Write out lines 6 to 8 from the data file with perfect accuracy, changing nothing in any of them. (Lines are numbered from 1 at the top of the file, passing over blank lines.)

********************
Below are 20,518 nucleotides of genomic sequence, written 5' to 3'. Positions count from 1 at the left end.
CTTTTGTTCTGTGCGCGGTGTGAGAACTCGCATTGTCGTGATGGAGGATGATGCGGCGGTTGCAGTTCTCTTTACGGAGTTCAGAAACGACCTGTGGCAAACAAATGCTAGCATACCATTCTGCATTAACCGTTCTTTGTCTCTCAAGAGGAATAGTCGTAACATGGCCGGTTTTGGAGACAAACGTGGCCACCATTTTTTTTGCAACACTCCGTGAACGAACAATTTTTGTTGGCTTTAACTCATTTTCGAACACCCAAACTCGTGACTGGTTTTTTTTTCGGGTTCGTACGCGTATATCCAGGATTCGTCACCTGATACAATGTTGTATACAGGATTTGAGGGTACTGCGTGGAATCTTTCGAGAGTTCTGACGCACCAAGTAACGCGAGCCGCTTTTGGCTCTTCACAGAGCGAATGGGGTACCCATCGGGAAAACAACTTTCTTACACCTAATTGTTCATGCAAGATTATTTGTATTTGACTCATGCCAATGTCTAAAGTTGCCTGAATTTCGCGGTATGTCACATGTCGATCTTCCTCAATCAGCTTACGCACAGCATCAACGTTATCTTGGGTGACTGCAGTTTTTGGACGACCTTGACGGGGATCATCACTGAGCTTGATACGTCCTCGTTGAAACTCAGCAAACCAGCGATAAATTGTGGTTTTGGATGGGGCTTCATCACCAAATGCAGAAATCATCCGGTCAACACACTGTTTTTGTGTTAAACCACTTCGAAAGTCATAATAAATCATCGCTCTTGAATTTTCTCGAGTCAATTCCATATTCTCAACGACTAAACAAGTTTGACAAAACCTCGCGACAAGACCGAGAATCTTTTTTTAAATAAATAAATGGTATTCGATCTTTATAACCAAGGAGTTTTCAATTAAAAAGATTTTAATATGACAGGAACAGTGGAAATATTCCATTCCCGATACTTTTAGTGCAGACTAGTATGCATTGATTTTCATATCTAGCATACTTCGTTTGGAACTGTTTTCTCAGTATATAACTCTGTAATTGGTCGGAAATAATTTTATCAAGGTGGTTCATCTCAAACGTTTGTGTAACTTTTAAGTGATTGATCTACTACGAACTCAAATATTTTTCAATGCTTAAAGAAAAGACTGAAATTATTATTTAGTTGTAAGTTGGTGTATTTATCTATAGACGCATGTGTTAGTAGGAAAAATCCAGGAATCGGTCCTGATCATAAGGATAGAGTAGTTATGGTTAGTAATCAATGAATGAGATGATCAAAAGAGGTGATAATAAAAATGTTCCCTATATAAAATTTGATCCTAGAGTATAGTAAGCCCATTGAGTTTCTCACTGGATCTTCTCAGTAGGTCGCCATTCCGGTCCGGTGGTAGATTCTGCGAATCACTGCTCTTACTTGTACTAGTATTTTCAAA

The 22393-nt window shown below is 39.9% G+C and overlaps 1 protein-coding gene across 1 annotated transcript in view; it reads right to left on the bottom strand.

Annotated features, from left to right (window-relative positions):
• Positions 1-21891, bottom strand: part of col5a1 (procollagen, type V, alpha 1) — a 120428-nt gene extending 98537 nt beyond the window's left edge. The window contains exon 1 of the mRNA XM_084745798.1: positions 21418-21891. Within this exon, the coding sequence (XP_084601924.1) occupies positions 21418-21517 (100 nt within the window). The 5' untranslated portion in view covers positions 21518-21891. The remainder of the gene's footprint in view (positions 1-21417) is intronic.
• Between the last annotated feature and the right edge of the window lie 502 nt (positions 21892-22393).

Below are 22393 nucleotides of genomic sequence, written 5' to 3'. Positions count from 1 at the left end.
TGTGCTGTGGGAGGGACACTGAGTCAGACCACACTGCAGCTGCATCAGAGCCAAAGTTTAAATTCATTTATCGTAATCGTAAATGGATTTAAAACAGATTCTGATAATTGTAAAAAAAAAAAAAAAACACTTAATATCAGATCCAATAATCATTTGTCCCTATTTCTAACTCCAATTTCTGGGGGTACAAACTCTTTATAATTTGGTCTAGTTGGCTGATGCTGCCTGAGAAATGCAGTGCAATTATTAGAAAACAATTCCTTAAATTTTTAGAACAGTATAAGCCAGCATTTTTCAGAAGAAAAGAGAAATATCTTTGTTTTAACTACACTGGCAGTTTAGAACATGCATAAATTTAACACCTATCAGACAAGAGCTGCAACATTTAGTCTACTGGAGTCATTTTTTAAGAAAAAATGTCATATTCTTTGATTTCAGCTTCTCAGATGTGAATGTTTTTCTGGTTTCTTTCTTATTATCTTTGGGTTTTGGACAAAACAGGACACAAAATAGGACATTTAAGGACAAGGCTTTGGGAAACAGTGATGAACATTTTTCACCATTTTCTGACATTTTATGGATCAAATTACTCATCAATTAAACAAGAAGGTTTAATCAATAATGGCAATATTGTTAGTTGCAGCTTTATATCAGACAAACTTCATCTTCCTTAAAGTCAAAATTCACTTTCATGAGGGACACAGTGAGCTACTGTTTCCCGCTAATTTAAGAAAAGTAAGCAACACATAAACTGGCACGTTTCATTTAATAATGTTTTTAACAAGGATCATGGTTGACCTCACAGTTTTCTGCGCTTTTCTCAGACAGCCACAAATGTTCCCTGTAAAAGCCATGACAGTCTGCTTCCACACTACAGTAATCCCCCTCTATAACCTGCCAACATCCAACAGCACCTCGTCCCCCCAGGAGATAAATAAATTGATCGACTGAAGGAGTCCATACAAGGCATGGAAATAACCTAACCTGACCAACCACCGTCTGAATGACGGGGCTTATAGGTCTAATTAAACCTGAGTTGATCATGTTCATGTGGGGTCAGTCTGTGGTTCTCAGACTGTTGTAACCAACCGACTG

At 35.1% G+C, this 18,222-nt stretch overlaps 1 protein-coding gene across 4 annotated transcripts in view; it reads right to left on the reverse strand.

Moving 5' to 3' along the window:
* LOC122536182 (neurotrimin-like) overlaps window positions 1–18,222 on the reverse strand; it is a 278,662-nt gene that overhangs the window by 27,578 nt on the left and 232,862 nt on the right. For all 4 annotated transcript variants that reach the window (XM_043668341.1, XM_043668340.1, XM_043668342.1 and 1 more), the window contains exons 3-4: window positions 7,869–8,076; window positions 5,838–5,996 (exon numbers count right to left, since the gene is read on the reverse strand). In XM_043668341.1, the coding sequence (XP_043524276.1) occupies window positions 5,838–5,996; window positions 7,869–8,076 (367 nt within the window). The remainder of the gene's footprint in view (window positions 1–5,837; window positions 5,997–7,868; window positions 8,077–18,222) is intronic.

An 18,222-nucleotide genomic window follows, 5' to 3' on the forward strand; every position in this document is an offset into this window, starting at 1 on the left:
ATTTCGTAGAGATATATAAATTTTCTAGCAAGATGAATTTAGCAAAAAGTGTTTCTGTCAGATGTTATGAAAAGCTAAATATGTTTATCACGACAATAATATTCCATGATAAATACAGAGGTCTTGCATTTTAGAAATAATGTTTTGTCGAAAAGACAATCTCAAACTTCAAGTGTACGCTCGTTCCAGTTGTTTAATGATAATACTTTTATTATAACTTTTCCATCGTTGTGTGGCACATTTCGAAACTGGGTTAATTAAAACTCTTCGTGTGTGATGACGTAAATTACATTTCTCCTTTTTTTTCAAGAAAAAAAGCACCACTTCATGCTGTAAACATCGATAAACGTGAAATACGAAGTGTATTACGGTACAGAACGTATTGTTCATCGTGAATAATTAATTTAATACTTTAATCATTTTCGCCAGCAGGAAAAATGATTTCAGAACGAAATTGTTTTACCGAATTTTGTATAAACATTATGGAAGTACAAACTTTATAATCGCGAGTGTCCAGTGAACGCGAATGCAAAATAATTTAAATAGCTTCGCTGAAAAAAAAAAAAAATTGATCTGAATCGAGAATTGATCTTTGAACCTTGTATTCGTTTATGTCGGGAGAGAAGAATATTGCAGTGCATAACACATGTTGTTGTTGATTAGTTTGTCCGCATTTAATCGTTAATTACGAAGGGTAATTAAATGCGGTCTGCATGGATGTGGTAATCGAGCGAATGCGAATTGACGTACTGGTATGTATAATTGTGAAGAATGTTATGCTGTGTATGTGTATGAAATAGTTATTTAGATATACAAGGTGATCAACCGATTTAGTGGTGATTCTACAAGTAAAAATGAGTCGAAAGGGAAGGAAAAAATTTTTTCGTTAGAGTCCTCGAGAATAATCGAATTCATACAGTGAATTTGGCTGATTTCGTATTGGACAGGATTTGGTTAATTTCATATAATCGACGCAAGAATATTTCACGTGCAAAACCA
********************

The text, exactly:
• Between the last annotated feature and the right edge of the window lie 502 nt (positions 21892-22393).

Below are 22393 nucleotides of genomic sequence, written 5' to 3'. Positions count from 1 at the left end.
TGTGCTGTGGGAGGGACACTGAGTCAGACCACACTGCAGCTGCATCAGAGCCAAAGTTTAAATTCATTTATCGTAATCGTAAATGGATTTAAAACAGATTCTGATAATTGTAAAAAAAAAAAAAAAACACTTAATATCAGATCCAATAATCATTTGTCCCTATTTCTAACTCCAATTTCTGGGGGTACAAACTCTTTATAATTTGGTCTAGTTGGCTGATGCTGCCTGAGAAATGCAGTGCAATTATTAGAAAACAATTCCTTAAATTTTTAGAACAGTATAAGCCAGCATTTTTCAGAAGAAAAGAGAAATATCTTTGTTTTAACTACACTGGCAGTTTAGAACATGCATAAATTTAACACCTATCAGACAAGAGCTGCAACATTTAGTCTACTGGAGTCATTTTTTAAGAAAAAATGTCATATTCTTTGATTTCAGCTTCTCAGATGTGAATGTTTTTCTGGTTTCTTTCTTATTATCTTTGGGTTTTGGACAAAACAGGACACAAAATAGGACATTTAAGGACAAGGCTTTGGGAAACAGTGATGAACATTTTTCACCATTTTCTGACATTTTATGGATCAAATTACTCATCAATTAAACAAGAAGGTTTAATCAATAATGGCAATATTGTTAGTTGCAGCTTTATATCAGACAAACTTCATCTTCCTTAAAGTCAAAATTCACTTTCATGAGGGACACAGTGAGCTACTGTTTCCCGCTAATTTAAGAAAAGTAAGCAACACATAAACTGGCACGTTTCATTTAATAATGTTTTTAACAAGGATCATGGTTGACCTCACAGTTTTCTGCGCTTTTCTCAGACAGCCACAAATGTTCCCTGTAAAAGCCATGACAGTCTGCTTCCACACTACAGTAATCCCCCTCTATAACCTGCCAACATCCAACAGCACCTCGTCCCCCCAGGAGATAAATAAATTGATCGACTGAAGGAGTCCATACAAGGCATGGAAATAACCTAACCTGACCAACCACCGTCTGAATGACGGGGCTTATAGGTCTAATTAAACCTGAGTTGATCATGTTCATGTGGGGTCAGTCTGTGGTTCTCAGACTGTTGTAACCAACCGACTG